Topics: damsels in distress, crooked politicians, missing relations, stumbling heroes
Yet another LibriVox pick but my first Mary Roberts Rinehart. A dame walks into lawyer Jack Knox’s office and asks for help. Her father Allan Fleming, a prominent politician, has disappeared. She’s nervous. Her father’s house has been broken into and a mysterious note with the numbers 11-22 left behind. What does it all mean? She begs Jack to find her father and not involve the police. Jack falls instantly for the lovely Margery Fleming and agrees to help her. Unfortunately, she’s engaged but the lucky man seems to be up to his neck in her old man’s dirty business. He knows more than he’s letting on about the missing Mr Fleming.
I decided the try The Window at the White Cat by Mary Roberts Rinehart story because Aarti and Tasha had success with their selections of the same author. I think I picked the wrong book. The Window at the White Cat had its good points but I wasn’t enamoured with the story. In fact, I found that I would drift off while listening or wonder what exactly was going on. It was the political side of the story that I didn’t care about. Allan Fleming is a crooked politician, I didn’t really care about him or his cronies. Maybe sleazy politicians and their dealings would have interested readers in 1910 but we’ve all done that and bought the t-shirt. Now Miss Jane on the other hand, that part of the story, a sort of sidebar to Fleming’s story, was much more appealing. What happened to the lady? I wanted to know.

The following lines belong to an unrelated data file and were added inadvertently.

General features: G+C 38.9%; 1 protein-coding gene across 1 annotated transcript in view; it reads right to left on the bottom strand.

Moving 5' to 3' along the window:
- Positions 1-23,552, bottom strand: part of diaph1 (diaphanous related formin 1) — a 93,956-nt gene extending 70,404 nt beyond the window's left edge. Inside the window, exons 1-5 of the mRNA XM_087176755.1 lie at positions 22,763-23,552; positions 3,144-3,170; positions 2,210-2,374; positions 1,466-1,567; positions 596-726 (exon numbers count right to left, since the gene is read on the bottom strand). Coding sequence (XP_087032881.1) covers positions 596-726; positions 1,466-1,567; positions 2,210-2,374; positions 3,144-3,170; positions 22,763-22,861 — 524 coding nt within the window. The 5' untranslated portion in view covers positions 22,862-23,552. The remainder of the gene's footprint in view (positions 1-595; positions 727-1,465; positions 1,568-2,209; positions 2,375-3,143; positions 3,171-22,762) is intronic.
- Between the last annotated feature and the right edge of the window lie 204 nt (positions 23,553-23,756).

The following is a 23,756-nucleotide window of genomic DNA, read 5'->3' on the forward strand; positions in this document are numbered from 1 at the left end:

I did like Jack, with his dry sense of humour and his interesting home life. Jack is that artifact of the last century, the sad bachelor. He lives with his brother, sister-in-law, and their kids. He endures their ribbing and his brother’s grumbling. Jack tries to be Margery’s hero by finding her father but most of the time he’s bumping into people or things in the dark. There are a lot of people breaking into houses and tumbling over each other in the dark actually. Jack also suffers from “don’t worry your pretty head” syndrome when it comes to ladies. What is with these guys trying to shelter pretty women from bad news? What are they scared of? Are they afraid they’ll lose their marbles and jump in a lake? So annoying. Anyway… Margery is kind of blah herself. All she has going for her is looks which I guess is all that’s necessary in a love interest. She’s the least interesting of all the characters.
From the looks of other reviews out there, this might be one of Rinehart’s duds. I’m willing to give her another shot. There was potential in The Window at the White Cat but the execution was off. Any suggestions for other books?
This was an LibriVox recording performed by Robert Keiper. He was so good! The voices he did for each character were hilarious. He really livened the story up. I would listen to his other recordings. The Seventh Man looks like a good one.